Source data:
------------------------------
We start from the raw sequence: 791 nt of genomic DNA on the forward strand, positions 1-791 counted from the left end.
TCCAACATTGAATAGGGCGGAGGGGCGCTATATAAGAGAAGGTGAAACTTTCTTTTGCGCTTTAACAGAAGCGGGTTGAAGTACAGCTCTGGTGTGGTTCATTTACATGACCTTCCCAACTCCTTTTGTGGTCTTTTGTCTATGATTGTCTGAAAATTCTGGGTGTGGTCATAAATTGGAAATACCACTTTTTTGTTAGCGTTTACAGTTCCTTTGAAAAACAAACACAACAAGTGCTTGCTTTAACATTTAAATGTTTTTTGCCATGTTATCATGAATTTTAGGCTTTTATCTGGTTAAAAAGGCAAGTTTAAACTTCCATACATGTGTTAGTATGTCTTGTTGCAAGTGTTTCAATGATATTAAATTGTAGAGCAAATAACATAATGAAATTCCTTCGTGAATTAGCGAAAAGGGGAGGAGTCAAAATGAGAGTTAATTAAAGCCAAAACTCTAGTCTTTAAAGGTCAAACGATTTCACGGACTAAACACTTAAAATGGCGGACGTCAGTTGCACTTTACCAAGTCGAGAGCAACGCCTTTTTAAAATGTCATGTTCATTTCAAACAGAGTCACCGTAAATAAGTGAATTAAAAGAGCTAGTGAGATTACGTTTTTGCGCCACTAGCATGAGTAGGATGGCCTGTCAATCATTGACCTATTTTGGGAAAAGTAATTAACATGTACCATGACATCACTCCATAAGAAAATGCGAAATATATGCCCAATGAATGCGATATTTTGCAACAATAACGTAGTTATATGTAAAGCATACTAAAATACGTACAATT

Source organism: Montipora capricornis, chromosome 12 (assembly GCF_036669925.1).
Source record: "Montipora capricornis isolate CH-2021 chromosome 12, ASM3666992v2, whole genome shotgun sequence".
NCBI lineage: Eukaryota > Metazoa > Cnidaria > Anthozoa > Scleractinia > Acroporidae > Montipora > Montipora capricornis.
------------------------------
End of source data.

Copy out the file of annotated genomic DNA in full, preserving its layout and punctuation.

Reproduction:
We start from the raw sequence: 791 nt of genomic DNA on the forward strand, positions 1-791 counted from the left end.
TCCAACATTGAATAGGGCGGAGGGGCGCTATATAAGAGAAGGTGAAACTTTCTTTTGCGCTTTAACAGAAGCGGGTTGAAGTACAGCTCTGGTGTGGTTCATTTACATGACCTTCCCAACTCCTTTTGTGGTCTTTTGTCTATGATTGTCTGAAAATTCTGGGTGTGGTCATAAATTGGAAATACCACTTTTTTGTTAGCGTTTACAGTTCCTTTGAAAAACAAACACAACAAGTGCTTGCTTTAACATTTAAATGTTTTTTGCCATGTTATCATGAATTTTAGGCTTTTATCTGGTTAAAAAGGCAAGTTTAAACTTCCATACATGTGTTAGTATGTCTTGTTGCAAGTGTTTCAATGATATTAAATTGTAGAGCAAATAACATAATGAAATTCCTTCGTGAATTAGCGAAAAGGGGAGGAGTCAAAATGAGAGTTAATTAAAGCCAAAACTCTAGTCTTTAAAGGTCAAACGATTTCACGGACTAAACACTTAAAATGGCGGACGTCAGTTGCACTTTACCAAGTCGAGAGCAACGCCTTTTTAAAATGTCATGTTCATTTCAAACAGAGTCACCGTAAATAAGTGAATTAAAAGAGCTAGTGAGATTACGTTTTTGCGCCACTAGCATGAGTAGGATGGCCTGTCAATCATTGACCTATTTTGGGAAAAGTAATTAACATGTACCATGACATCACTCCATAAGAAAATGCGAAATATATGCCCAATGAATGCGATATTTTGCAACAATAACGTAGTTATATGTAAAGCATACTAAAATACGTACAATT

Source organism: Montipora capricornis, chromosome 12 (assembly GCF_036669925.1).
Source record: "Montipora capricornis isolate CH-2021 chromosome 12, ASM3666992v2, whole genome shotgun sequence".
NCBI lineage: Eukaryota > Metazoa > Cnidaria > Anthozoa > Scleractinia > Acroporidae > Montipora > Montipora capricornis.